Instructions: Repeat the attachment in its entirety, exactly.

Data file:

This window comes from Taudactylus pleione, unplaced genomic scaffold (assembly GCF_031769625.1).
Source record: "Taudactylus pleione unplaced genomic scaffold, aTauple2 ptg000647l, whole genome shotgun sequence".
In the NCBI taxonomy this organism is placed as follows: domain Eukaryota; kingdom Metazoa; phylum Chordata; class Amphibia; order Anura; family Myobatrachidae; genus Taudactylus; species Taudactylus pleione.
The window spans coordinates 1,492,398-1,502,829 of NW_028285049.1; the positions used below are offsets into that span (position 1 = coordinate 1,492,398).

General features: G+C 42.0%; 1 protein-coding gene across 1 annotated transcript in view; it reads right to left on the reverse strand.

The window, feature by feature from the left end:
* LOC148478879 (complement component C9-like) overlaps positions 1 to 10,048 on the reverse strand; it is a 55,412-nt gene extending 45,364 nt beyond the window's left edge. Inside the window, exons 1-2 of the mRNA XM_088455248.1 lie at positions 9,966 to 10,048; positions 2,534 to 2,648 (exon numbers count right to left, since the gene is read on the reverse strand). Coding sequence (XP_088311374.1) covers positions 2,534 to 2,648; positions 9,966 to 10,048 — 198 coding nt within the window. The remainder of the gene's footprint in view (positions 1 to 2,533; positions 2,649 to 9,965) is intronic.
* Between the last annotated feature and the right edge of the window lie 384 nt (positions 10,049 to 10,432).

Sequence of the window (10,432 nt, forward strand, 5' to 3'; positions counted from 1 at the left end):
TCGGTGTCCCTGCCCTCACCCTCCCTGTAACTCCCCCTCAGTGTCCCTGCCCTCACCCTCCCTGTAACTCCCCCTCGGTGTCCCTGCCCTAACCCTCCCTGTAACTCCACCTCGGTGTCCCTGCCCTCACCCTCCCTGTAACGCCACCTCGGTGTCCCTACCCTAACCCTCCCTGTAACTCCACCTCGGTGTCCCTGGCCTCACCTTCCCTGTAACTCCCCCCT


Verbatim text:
This window comes from Taudactylus pleione, unplaced genomic scaffold (assembly GCF_031769625.1).
Source record: "Taudactylus pleione unplaced genomic scaffold, aTauple2 ptg000647l, whole genome shotgun sequence".
In the NCBI taxonomy this organism is placed as follows: domain Eukaryota; kingdom Metazoa; phylum Chordata; class Amphibia; order Anura; family Myobatrachidae; genus Taudactylus; species Taudactylus pleione.
The window spans coordinates 1,492,398-1,502,829 of NW_028285049.1; the positions used below are offsets into that span (position 1 = coordinate 1,492,398).

General features: G+C 42.0%; 1 protein-coding gene across 1 annotated transcript in view; it reads right to left on the reverse strand.

The window, feature by feature from the left end:
* LOC148478879 (complement component C9-like) overlaps positions 1 to 10,048 on the reverse strand; it is a 55,412-nt gene extending 45,364 nt beyond the window's left edge. Inside the window, exons 1-2 of the mRNA XM_088455248.1 lie at positions 9,966 to 10,048; positions 2,534 to 2,648 (exon numbers count right to left, since the gene is read on the reverse strand). Coding sequence (XP_088311374.1) covers positions 2,534 to 2,648; positions 9,966 to 10,048 — 198 coding nt within the window. The remainder of the gene's footprint in view (positions 1 to 2,533; positions 2,649 to 9,965) is intronic.
* Between the last annotated feature and the right edge of the window lie 384 nt (positions 10,049 to 10,432).

Sequence of the window (10,432 nt, forward strand, 5' to 3'; positions counted from 1 at the left end):
TCGGTGTCCCTGCCCTCACCCTCCCTGTAACTCCCCCTCAGTGTCCCTGCCCTCACCCTCCCTGTAACTCCCCCTCGGTGTCCCTGCCCTAACCCTCCCTGTAACTCCACCTCGGTGTCCCTGCCCTCACCCTCCCTGTAACGCCACCTCGGTGTCCCTACCCTAACCCTCCCTGTAACTCCACCTCGGTGTCCCTGGCCTCACCTTCCCTGTAACTCCCCCCT